Tapping the SBA, Part 2: Beyond the Early Stages
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Many small business owners know and have taken advantage of the U.S. Small Business Administration’s (SBA’s) most popular small business program, the 7(a) Loan Program, but the organization serves more than just startups. Established firms can also leverage SBA offerings.

Many small business owners know and have taken advantage of the U.S. Small Business Administration’s (SBA’s) most popular small business program, the SBA 7(a) Loan Program, but the organization serves more than just startups. Established firms can also leverage SBA offerings.

The SBA defines a small business as one that is independently owned and operated, for-profit, and not the leader in its field. The details of the specifications vary by industry. For example, a manufacturing business with 500 to 1500 employees could qualify as a small business, depending on the product manufactured. In the retail industry, a qualifying small business does not exceed $5 million to $21 million in annual receipts, depending on the products sold. The SBA’s website has more information on the parameters it uses to define “small” businesses.

Michael Amon, senior vice president of government guaranteed lending at Regions Bank explains that “small” businesses don’t need to be as small as one might think in order to qualify for assistance from the Small Business Administration. Regions Bank is an SBA preferred lender. The bank evaluates the borrower’s application and if approved, the SBA shares the risk with the bank by providing a guarantee of up to 75 percent of the SBA loan.

“A good example of a scenario in which a more-established business might leverage the SBA is a business acquisition. The business may have never used an SBA loan before, but now they are looking to purchase a competitor or integrate a company with a similar business focus. They want to make a purchase that goes beyond what their balance sheet supports, so they may opt to leverage the SBA,” he notes.

One of the chief ways the SBA supports many businesses is by offering loan programs for various needs. In addition to the SBA 7(a) loans program, options include:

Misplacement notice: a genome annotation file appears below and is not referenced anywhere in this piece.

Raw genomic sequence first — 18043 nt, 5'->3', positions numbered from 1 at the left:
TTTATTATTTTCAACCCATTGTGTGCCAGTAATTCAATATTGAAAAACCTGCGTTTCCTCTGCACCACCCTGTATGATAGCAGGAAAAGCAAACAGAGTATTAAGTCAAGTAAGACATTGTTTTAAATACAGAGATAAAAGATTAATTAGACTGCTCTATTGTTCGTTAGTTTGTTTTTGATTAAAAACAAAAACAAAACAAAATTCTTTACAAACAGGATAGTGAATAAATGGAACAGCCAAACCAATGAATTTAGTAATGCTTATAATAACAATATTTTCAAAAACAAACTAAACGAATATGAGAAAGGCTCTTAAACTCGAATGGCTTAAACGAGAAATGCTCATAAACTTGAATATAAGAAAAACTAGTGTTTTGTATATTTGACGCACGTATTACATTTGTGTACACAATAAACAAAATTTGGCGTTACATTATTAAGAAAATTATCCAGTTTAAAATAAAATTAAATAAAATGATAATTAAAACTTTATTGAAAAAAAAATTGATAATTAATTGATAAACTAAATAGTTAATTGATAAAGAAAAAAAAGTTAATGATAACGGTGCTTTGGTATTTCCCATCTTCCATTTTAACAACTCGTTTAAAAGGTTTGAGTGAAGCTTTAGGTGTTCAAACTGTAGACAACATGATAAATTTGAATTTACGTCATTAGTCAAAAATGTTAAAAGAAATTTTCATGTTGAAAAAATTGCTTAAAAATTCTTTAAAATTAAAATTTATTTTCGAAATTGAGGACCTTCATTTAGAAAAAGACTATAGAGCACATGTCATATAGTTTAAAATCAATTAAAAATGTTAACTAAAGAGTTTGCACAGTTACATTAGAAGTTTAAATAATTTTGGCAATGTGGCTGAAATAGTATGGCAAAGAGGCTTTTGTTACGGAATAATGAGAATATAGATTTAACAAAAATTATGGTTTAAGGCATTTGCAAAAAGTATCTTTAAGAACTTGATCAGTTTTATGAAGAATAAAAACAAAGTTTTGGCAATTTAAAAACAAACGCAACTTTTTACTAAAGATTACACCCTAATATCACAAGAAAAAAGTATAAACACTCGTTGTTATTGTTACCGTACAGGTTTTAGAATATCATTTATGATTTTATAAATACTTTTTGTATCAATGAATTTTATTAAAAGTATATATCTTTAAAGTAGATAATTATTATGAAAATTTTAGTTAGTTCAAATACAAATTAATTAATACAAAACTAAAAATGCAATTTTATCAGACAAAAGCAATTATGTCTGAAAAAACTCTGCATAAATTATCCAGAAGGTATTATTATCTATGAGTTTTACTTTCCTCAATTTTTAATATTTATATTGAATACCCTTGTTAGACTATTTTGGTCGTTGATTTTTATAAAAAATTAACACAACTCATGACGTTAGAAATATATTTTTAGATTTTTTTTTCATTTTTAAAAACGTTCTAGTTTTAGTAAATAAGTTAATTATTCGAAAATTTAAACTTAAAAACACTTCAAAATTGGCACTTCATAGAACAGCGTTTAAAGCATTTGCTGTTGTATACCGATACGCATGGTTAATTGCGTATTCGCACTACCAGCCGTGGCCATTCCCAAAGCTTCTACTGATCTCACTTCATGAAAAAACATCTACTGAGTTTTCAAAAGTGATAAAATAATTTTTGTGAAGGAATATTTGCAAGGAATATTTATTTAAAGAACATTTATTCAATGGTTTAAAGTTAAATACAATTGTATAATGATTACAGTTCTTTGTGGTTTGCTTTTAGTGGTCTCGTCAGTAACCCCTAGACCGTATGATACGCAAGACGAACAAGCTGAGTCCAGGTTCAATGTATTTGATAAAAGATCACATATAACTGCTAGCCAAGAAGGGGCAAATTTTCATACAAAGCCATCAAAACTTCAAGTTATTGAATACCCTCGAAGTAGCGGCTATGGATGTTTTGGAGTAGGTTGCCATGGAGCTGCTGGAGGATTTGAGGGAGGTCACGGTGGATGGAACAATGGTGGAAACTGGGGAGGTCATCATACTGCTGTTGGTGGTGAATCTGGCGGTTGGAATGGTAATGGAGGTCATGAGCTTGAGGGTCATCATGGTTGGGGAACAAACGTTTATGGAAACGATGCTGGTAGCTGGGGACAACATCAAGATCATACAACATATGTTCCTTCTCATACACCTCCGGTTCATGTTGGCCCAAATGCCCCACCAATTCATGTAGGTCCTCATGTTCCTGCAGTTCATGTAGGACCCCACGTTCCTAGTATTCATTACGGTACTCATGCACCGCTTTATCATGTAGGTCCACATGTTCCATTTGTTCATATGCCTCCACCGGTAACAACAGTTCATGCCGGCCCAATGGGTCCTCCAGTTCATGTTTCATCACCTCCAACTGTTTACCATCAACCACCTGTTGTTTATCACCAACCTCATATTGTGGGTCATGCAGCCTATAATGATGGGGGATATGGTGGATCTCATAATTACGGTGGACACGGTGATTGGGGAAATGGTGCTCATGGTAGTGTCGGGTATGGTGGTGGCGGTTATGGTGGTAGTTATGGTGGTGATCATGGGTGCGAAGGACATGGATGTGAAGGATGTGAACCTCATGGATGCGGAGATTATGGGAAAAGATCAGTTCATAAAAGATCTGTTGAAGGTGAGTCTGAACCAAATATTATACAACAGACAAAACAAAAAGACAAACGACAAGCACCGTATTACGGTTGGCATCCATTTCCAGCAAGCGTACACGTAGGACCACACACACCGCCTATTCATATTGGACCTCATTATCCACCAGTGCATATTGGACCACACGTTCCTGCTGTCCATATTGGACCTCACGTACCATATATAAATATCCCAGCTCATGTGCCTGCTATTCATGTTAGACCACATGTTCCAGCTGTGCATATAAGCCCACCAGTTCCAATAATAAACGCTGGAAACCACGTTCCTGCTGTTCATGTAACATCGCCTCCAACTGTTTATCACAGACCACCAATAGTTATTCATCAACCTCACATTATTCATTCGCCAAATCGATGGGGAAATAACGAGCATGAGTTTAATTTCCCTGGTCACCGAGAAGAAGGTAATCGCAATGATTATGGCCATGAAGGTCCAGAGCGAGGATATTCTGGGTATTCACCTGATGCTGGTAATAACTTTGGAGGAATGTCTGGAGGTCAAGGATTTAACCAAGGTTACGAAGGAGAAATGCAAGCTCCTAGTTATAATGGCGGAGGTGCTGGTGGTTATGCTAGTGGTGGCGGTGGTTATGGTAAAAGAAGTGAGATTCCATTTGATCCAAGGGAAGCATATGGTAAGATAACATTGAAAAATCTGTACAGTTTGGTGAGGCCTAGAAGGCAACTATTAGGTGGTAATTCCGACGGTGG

• Real estate and equipment finance loans: CDC/504
    This loan allows a business to purchase major fixed assets, such as long-term equipment or land, including existing buildings. To be considered, businesses must have a tangible net worth less than $15 million and an average net income of less than $5 million after taxes for the preceding two years. They also must not have funds available from other sources. The SBA looks for candidates that demonstrate an ability to pay back the loan based on projected operating cash flow, among other factors.
  • Small Loan Advantage Program
    In 2011, the SBA rolled out new initiatives as part of its successful Advantage program, designed to increase the number of SBA 7(a) loans approved in underserved communities. The Small Loan Advantage program has a streamlined application process and up to $350,000. Loans are typically approved within 10 business days.
  • Export Working Capital Program
    This program provides up to $5 million in advances for companies engaged in export transactions. The funds can be used for a wide range of purposes, such as financing supplies, goods, letters of credit, and working capital, among others. This loan has a low guaranty fee and is typically processed quickly.

In addition, a larger small business may find help at the SBA. For example, some may use the SBA 7(a) loan program to take advantage of a low down payment option on asset purchases.  

“The 7(a) program enables our customer to borrow up to 90 percent of the project costs,” says Amon. “The borrower may choose this option even if they have the capital to invest more in the project. This scenario would enable them to use that capital for other growth initiatives in the future.” 

For more information, visit www.sba.gov  

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This information is general in nature and is provided for educational purposes only. Regions makes no representations as to the accuracy, completeness, timeliness, suitability, or validity of any information presented. Information provided and statements made by employees of Regions should not be relied on or interpreted as accounting, financial planning, investment, legal, or tax advice. Regions encourages you to consult a professional for advice applicable to your specific situation.